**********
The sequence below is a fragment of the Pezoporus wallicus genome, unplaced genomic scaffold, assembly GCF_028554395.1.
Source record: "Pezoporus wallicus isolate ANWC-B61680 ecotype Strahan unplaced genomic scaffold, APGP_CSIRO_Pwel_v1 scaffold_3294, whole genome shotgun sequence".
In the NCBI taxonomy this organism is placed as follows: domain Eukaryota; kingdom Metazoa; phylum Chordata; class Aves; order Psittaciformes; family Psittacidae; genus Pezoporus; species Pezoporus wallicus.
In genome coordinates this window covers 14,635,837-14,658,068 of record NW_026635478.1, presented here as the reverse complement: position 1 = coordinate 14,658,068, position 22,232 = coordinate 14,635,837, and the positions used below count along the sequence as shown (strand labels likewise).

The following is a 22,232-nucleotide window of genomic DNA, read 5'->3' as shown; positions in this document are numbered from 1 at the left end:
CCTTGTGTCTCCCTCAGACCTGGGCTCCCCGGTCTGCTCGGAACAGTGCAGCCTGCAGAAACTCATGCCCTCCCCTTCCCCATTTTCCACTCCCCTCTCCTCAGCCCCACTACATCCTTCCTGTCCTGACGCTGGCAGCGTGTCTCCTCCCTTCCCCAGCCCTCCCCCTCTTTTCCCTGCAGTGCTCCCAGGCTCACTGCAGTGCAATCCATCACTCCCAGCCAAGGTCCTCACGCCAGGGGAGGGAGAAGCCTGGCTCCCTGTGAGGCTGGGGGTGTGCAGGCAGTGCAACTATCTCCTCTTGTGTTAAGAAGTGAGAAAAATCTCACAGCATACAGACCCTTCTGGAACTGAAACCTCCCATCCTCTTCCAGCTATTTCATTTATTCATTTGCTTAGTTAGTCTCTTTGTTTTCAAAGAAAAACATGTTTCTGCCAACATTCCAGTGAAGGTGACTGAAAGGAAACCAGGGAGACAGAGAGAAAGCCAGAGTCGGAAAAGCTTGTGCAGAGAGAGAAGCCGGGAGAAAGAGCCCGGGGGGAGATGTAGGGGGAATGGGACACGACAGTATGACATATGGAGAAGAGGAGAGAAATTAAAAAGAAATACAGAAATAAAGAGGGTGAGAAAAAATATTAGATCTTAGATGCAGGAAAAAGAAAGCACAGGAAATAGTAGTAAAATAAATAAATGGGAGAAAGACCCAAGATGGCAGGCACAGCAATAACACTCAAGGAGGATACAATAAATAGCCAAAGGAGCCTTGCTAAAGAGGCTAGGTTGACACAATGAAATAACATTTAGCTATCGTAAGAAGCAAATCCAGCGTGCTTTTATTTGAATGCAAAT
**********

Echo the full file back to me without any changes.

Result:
The sequence below is a fragment of the Pezoporus wallicus genome, unplaced genomic scaffold, assembly GCF_028554395.1.
Source record: "Pezoporus wallicus isolate ANWC-B61680 ecotype Strahan unplaced genomic scaffold, APGP_CSIRO_Pwel_v1 scaffold_3294, whole genome shotgun sequence".
In the NCBI taxonomy this organism is placed as follows: domain Eukaryota; kingdom Metazoa; phylum Chordata; class Aves; order Psittaciformes; family Psittacidae; genus Pezoporus; species Pezoporus wallicus.
In genome coordinates this window covers 14,635,837-14,658,068 of record NW_026635478.1, presented here as the reverse complement: position 1 = coordinate 14,658,068, position 22,232 = coordinate 14,635,837, and the positions used below count along the sequence as shown (strand labels likewise).

The following is a 22,232-nucleotide window of genomic DNA, read 5'->3' as shown; positions in this document are numbered from 1 at the left end:
CCTTGTGTCTCCCTCAGACCTGGGCTCCCCGGTCTGCTCGGAACAGTGCAGCCTGCAGAAACTCATGCCCTCCCCTTCCCCATTTTCCACTCCCCTCTCCTCAGCCCCACTACATCCTTCCTGTCCTGACGCTGGCAGCGTGTCTCCTCCCTTCCCCAGCCCTCCCCCTCTTTTCCCTGCAGTGCTCCCAGGCTCACTGCAGTGCAATCCATCACTCCCAGCCAAGGTCCTCACGCCAGGGGAGGGAGAAGCCTGGCTCCCTGTGAGGCTGGGGGTGTGCAGGCAGTGCAACTATCTCCTCTTGTGTTAAGAAGTGAGAAAAATCTCACAGCATACAGACCCTTCTGGAACTGAAACCTCCCATCCTCTTCCAGCTATTTCATTTATTCATTTGCTTAGTTAGTCTCTTTGTTTTCAAAGAAAAACATGTTTCTGCCAACATTCCAGTGAAGGTGACTGAAAGGAAACCAGGGAGACAGAGAGAAAGCCAGAGTCGGAAAAGCTTGTGCAGAGAGAGAAGCCGGGAGAAAGAGCCCGGGGGGAGATGTAGGGGGAATGGGACACGACAGTATGACATATGGAGAAGAGGAGAGAAATTAAAAAGAAATACAGAAATAAAGAGGGTGAGAAAAAATATTAGATCTTAGATGCAGGAAAAAGAAAGCACAGGAAATAGTAGTAAAATAAATAAATGGGAGAAAGACCCAAGATGGCAGGCACAGCAATAACACTCAAGGAGGATACAATAAATAGCCAAAGGAGCCTTGCTAAAGAGGCTAGGTTGACACAATGAAATAACATTTAGCTATCGTAAGAAGCAAATCCAGCGTGCTTTTATTTGAATGCAAAT